Another measure of the importance of the retail environment is the energy and resources expended by the industry on their relationships with retailers, demonstrated through trade promotional expenditure, in-store marketing assistance, alliance building, brand advertising in the trade press, and the new electronic retail distribution system. Regulating some of these aspects of the retail environment will be much more difficult than regulating the display of products.
Elements potentially more amenable to change are branded advertising in the retail press and TPE. Given that TPE impacts on price and thus can reduce the effectiveness of taxation strategies, the possibility of regulating it on economic as well as marketing grounds could be considered. Branded product advertising to retailers could potentially be banned in the upcoming review of the TAP Act. Brand identities are built in these advertisements by associating brands with distinctive imagery and by the use of brand positioning statements. In premium cigarette advertising in particular, brand identity building is more prominent than retailing information. It is hard to imagine why the tobacco industry would continue investing in such brand building activity if they did not think it was beneficial to the business of selling more cigarettes. Retailers’ brand recognition requirements could be fulfilled by simple text lists and thumbnail package illustrations, a format already used for presenting information on brand share in some publications. Retailing information, such as market share and profit margins, could readily be provided without being associated with brand identity building imagery.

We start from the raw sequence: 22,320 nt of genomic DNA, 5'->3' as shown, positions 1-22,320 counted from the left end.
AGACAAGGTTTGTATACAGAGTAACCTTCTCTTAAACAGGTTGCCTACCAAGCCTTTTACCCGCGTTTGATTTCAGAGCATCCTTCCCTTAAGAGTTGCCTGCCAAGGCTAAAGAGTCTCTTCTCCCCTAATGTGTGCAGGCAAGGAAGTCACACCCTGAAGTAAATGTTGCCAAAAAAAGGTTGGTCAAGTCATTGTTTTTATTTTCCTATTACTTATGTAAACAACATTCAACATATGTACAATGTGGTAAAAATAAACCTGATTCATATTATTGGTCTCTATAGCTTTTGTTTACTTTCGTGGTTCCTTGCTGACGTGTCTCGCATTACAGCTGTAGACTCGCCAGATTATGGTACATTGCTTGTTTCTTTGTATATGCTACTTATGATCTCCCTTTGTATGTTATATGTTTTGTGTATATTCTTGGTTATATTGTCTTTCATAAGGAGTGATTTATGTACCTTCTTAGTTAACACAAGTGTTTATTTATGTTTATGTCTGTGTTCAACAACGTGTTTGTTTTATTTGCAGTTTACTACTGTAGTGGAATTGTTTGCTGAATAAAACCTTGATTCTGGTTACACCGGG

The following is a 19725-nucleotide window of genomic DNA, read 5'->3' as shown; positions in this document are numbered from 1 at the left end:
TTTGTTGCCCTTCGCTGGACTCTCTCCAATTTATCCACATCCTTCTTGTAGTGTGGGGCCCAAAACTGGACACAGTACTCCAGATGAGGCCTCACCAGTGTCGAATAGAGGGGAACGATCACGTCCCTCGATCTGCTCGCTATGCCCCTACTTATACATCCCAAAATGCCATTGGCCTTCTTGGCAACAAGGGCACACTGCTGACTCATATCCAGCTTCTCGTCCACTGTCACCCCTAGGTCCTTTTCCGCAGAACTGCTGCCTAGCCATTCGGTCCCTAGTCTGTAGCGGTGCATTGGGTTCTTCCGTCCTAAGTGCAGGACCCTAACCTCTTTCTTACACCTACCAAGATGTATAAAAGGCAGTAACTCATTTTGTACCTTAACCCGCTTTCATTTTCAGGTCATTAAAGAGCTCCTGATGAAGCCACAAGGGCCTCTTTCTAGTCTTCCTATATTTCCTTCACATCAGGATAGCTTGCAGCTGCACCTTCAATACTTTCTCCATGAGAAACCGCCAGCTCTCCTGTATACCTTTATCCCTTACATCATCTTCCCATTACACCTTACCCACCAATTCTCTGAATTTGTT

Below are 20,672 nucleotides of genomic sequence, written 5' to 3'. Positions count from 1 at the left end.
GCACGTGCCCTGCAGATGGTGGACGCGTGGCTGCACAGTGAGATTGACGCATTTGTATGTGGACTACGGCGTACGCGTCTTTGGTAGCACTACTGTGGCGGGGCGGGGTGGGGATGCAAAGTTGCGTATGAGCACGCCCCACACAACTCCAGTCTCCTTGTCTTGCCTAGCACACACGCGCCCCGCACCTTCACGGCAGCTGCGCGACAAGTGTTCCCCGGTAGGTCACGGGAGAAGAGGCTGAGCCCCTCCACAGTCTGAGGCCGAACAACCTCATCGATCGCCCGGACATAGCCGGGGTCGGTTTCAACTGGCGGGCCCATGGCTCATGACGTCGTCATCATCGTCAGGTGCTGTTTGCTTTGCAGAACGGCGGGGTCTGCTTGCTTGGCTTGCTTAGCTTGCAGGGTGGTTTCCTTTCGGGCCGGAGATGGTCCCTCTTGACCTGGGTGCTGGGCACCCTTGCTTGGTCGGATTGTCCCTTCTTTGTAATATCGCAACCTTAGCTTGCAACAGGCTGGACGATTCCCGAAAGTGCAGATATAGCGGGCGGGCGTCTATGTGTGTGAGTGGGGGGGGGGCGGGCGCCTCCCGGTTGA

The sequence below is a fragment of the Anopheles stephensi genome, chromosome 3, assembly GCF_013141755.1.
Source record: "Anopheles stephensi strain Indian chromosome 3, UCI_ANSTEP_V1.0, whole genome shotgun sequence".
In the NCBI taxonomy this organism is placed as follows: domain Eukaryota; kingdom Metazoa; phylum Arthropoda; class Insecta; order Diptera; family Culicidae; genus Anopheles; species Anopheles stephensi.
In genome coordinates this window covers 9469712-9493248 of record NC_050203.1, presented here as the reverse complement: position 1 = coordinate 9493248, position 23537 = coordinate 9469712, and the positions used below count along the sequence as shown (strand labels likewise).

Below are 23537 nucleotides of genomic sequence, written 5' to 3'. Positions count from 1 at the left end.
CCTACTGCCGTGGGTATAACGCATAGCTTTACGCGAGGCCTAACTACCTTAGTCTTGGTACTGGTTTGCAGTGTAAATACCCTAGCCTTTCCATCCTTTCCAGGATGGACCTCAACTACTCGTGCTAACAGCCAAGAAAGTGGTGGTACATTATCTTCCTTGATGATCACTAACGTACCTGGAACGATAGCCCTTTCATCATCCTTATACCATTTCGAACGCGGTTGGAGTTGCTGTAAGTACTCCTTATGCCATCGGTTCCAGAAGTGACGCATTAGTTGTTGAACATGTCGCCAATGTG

The tradition of the industry paying for in-store display hardware provides an opportunity. This precedent means that regulatory changes in retail displays could in future be defined as the industry’s financial responsibility, reducing the burden on individual retailers. In contrast, the industry’s traditional role in supporting and informing retailers as to the display of cigarettes should ideally be absorbed by health authorities, moving the emphasis from maximising sales to compliance with regulation. If the rise of e-distribution does undermine the role of the sales representative it may provide a window of opportunity to effect this change.